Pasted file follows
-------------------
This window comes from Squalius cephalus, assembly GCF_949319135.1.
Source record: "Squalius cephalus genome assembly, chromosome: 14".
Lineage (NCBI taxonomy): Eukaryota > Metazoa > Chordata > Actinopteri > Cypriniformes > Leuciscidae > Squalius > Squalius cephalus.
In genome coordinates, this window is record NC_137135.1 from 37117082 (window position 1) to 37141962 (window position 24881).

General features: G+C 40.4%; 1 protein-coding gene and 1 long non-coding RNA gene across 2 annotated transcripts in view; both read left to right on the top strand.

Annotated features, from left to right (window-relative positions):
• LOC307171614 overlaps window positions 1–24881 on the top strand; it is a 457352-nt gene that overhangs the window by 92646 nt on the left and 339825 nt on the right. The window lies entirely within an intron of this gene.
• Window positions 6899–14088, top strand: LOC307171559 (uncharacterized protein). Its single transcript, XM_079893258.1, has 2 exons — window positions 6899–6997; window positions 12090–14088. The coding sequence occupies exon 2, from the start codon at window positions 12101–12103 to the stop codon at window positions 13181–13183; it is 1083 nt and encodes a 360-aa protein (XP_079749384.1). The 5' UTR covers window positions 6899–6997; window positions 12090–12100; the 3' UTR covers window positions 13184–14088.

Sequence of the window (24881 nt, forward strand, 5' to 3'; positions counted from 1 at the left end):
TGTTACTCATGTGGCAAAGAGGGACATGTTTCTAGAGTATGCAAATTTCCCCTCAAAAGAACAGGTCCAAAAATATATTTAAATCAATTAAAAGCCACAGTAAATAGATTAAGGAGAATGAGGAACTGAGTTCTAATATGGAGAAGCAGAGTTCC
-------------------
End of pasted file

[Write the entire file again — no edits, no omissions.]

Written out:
This window comes from Squalius cephalus, assembly GCF_949319135.1.
Source record: "Squalius cephalus genome assembly, chromosome: 14".
Lineage (NCBI taxonomy): Eukaryota > Metazoa > Chordata > Actinopteri > Cypriniformes > Leuciscidae > Squalius > Squalius cephalus.
In genome coordinates, this window is record NC_137135.1 from 37117082 (window position 1) to 37141962 (window position 24881).

General features: G+C 40.4%; 1 protein-coding gene and 1 long non-coding RNA gene across 2 annotated transcripts in view; both read left to right on the top strand.

Annotated features, from left to right (window-relative positions):
• LOC307171614 overlaps window positions 1–24881 on the top strand; it is a 457352-nt gene that overhangs the window by 92646 nt on the left and 339825 nt on the right. The window lies entirely within an intron of this gene.
• Window positions 6899–14088, top strand: LOC307171559 (uncharacterized protein). Its single transcript, XM_079893258.1, has 2 exons — window positions 6899–6997; window positions 12090–14088. The coding sequence occupies exon 2, from the start codon at window positions 12101–12103 to the stop codon at window positions 13181–13183; it is 1083 nt and encodes a 360-aa protein (XP_079749384.1). The 5' UTR covers window positions 6899–6997; window positions 12090–12100; the 3' UTR covers window positions 13184–14088.

Sequence of the window (24881 nt, forward strand, 5' to 3'; positions counted from 1 at the left end):
TGTTACTCATGTGGCAAAGAGGGACATGTTTCTAGAGTATGCAAATTTCCCCTCAAAAGAACAGGTCCAAAAATATATTTAAATCAATTAAAAGCCACAGTAAATAGATTAAGGAGAATGAGGAACTGAGTTCTAATATGGAGAAGCAGAGTTCC